Based on all the quarterly earnings results of J.C. Penney Co. Inc. (NYSE: JCP) since bumbler Ron Johnson took over as chief executive officer, he should have been fired long ago. There is one case to keep him on the job: J.C. Penney cannot survive another “reinvention.” A new CEO would believe that the retailer’s approach to sales and marketing would need a complete overhaul. By the time that happened, J.C. Penney could be out of money.
Johnson may be the worst CEO that the retail industry has had in years — perhaps decades. However, he may have learned a great deal from his mistakes. Whether he can turn what he has learned into a better plan to salvage J.C. Penney’s fortunes remains a huge risk. But he has taken such a beating, and seen plan after plan fail, that he may be down to considering the few paths that might bring a very modest turnaround. J.C. Penney’s best hope is pathetic, but it is all the retailer has left.
The evidence of Johnson’s stumbles could not be more powerful. Revenue in the fourth quarter of last year fell by 28.4% to $3.88 million. Same-store sales collapsed by 31.7%. The results were even worse than in the previous three quarters of 2012.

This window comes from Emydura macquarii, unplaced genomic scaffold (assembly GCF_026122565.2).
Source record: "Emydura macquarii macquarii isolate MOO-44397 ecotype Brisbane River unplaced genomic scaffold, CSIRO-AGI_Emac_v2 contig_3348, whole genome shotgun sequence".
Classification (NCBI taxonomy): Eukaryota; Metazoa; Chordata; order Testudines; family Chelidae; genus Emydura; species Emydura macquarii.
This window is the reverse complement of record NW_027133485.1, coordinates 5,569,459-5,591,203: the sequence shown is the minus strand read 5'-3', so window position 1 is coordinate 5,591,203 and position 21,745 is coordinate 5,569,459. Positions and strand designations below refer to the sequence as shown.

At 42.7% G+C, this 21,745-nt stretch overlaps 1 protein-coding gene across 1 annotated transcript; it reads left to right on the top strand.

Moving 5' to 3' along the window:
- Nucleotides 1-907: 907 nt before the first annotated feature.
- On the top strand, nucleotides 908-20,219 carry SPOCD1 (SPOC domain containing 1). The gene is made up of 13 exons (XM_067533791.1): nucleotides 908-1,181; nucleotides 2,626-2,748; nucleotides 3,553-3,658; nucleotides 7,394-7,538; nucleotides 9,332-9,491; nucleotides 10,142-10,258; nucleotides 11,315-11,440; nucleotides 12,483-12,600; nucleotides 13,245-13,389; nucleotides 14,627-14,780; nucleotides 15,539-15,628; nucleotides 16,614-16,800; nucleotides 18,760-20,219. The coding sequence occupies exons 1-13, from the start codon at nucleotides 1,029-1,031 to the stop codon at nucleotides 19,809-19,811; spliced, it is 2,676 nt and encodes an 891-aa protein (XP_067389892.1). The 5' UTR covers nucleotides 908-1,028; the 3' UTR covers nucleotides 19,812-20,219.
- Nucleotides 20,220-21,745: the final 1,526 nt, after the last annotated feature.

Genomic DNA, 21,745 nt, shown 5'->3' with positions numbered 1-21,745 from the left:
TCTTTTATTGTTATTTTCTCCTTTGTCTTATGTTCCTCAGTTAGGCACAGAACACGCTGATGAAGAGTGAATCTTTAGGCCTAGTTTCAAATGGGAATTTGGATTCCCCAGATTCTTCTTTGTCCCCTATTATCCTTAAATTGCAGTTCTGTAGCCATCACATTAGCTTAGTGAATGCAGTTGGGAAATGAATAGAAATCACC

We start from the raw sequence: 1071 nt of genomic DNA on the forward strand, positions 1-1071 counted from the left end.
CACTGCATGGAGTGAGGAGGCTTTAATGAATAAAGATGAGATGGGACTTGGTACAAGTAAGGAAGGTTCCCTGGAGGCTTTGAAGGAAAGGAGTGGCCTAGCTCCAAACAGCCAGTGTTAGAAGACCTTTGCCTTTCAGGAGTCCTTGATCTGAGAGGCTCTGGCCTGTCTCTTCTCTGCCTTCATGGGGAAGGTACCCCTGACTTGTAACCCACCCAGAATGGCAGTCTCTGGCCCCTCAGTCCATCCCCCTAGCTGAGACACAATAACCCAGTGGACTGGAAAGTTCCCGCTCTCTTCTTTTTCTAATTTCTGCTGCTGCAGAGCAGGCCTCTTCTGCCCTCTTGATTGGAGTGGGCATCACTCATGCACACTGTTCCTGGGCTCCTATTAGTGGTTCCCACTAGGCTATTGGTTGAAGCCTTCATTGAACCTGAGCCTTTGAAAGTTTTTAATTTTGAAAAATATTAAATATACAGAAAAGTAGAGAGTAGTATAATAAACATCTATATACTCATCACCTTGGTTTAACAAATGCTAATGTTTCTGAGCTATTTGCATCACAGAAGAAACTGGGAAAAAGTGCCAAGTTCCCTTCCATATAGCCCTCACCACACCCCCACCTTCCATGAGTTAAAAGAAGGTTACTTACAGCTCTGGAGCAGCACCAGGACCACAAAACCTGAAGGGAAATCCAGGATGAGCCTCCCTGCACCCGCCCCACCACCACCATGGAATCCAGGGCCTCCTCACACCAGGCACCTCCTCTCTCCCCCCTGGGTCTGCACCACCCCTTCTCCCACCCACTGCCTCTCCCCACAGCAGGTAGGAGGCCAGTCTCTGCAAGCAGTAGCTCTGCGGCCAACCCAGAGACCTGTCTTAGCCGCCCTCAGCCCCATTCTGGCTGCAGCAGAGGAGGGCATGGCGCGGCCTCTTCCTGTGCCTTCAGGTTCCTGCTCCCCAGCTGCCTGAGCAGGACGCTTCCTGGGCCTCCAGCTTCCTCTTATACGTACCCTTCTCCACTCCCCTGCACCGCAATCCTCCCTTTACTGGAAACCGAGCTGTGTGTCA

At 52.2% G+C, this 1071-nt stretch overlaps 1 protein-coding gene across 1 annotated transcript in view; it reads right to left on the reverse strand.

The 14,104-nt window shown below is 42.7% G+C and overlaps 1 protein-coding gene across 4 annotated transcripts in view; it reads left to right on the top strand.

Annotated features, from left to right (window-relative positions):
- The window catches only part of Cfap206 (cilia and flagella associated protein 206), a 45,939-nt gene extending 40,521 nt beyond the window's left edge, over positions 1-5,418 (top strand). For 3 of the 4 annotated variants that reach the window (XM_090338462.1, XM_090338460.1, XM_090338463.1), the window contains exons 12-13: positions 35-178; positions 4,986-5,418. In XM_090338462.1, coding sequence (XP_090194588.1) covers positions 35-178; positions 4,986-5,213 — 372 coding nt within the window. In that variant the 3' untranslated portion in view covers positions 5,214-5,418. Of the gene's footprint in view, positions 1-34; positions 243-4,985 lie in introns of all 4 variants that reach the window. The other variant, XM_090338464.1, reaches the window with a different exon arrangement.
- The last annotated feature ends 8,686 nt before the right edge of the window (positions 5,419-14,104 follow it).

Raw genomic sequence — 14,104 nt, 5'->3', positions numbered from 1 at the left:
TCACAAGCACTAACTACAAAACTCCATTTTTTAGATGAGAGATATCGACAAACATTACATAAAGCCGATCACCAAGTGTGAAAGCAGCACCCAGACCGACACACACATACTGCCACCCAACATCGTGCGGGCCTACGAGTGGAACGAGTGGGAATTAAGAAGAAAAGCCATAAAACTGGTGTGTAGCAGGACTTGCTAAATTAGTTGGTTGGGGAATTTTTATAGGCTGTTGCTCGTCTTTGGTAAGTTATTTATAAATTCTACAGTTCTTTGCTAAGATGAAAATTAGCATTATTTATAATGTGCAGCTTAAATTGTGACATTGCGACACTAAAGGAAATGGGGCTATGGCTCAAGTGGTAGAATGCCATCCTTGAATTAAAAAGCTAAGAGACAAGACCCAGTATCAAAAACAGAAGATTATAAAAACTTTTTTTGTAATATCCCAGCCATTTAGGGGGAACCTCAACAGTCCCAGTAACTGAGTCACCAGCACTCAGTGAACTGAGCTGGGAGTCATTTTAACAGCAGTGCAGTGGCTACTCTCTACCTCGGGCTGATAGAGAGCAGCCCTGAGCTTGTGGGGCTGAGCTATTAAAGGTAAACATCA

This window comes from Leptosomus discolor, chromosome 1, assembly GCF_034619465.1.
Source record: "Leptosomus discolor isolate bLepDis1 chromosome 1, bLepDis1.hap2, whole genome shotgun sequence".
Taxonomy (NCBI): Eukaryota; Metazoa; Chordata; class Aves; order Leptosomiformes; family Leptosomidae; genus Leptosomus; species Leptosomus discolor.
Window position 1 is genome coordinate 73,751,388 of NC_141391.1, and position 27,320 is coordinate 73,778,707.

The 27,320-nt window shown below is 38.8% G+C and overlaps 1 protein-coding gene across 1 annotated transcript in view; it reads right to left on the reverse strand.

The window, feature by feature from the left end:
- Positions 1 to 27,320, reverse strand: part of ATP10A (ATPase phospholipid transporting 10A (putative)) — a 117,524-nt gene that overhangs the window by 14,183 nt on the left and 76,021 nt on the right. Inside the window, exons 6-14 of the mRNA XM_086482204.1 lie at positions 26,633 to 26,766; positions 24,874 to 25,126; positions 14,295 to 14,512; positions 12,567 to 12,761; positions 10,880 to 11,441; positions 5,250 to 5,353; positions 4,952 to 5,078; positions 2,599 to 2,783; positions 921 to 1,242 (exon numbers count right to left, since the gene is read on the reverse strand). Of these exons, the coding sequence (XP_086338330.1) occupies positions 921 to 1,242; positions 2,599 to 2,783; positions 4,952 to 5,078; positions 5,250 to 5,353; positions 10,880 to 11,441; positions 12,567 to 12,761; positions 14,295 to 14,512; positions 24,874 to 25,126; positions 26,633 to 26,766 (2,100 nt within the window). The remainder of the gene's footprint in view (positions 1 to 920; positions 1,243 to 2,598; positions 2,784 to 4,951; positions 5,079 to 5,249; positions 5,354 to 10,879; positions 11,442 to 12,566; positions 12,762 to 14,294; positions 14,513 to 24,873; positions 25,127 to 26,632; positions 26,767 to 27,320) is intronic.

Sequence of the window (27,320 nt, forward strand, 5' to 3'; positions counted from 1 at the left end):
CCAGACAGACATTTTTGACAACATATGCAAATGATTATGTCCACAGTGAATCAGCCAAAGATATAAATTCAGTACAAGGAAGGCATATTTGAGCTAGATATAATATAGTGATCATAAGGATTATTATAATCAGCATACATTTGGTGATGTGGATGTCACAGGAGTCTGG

Johnson has only once ace in the hole. J.C. Penney’s largest shareholder and board member, Bill Ackman of Pershing Square, owns 18.7 % of the retailer. Ackman has allies on the board who hold even more shares. He essentially controls the public company. Ackman has said he will give Johnson three years to make J.C. Penney a success. Even if Ackman has changed his mind, his holdings are too large for him to abandon quickly. Ackman could recruit another CEO. By the time that person joined J.C. Penney and could set a new direction, 2013 would nearly be over.
The seeds of a long-shot success at J.C. Penney would come from Johnson’s ability to finally admit that almost his entire plan to make the company a great retailer has failed. After posting poor results, Johnson said that the missteps where his. “I take personal responsibility for these,” he said. Johnson also disclosed that he planned to return to some of J.C. Penney’s traditions. As part of his rebuilding effort, he had rejected certain tricks J.C. Penney used for marketing that had been effective in the past. “We have brought back coupons for our rewards members. Although, we still call them gifts.” He had killed the use of coupons last year.
Johnson is all J.C. Penney has left. If he has benefited from his colossal mistakes, the retailer has a very long shot of not failing entirely.